Communication.  This includes all the verbal and non-verbal forms of communication.  Usually one person in the marriage talks more than the other.  Whichever you are, be intentional to do more of what you usually do less.  For the talker try to listen more.  For the quiet one, work to express yourself more.  Consider your non-verbal messages too. 

Identify and remove distractions.  This is necessary for enabling us to get to the true root causes of the problem.  Too much time and energy is wasted dealing with peripheral issues or the secondary effects of bad decisions rather than identifying and dealing with the underlying thought patterns and behaviours that caused the bad decisions.  Another way to approach this is to simplify your life.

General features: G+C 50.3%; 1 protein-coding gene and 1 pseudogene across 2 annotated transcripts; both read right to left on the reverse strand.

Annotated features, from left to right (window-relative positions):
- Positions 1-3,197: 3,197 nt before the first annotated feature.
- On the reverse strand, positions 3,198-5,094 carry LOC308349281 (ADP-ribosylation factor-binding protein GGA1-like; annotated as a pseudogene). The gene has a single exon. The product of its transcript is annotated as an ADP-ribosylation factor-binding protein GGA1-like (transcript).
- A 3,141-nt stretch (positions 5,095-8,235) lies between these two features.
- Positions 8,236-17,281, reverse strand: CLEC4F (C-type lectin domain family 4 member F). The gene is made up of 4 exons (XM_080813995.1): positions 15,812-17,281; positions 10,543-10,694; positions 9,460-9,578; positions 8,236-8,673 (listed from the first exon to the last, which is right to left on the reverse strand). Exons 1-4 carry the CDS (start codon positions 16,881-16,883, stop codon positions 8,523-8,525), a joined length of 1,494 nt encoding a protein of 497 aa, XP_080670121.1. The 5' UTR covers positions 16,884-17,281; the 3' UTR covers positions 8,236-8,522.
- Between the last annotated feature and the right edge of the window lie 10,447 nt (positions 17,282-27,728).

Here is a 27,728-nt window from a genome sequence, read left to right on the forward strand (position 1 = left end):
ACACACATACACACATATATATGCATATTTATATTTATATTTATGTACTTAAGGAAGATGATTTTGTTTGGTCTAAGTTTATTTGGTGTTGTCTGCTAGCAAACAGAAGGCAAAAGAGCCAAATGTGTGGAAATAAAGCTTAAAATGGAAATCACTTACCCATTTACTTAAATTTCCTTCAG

Include Preventive Maintenance into your Marriage.  In the equipment realm Preventive Maintenance are those regular, often calendar-based activities undertaken to make sure that everything is performing as it should.  Discrepancies are addressed, usually with minor adjustments, and the equipment is restored to full function.  Marriages need the same regular care.  I mentioned a date night earlier, but it can be any technique where you and your spouse are engaged in time together, apart from distractions, and intentional about checking the vital signs of your marriage.

Fellowship.  Spend time with others of similar values, beliefs, and life situation in an interactive setting.  We cannot expect to do life alone either individually or as a married couple.  We are meant to live in community.  We have a large and close extended family and they form our primary area of fellowship, but we also have Lisa’s work family and there is our church family.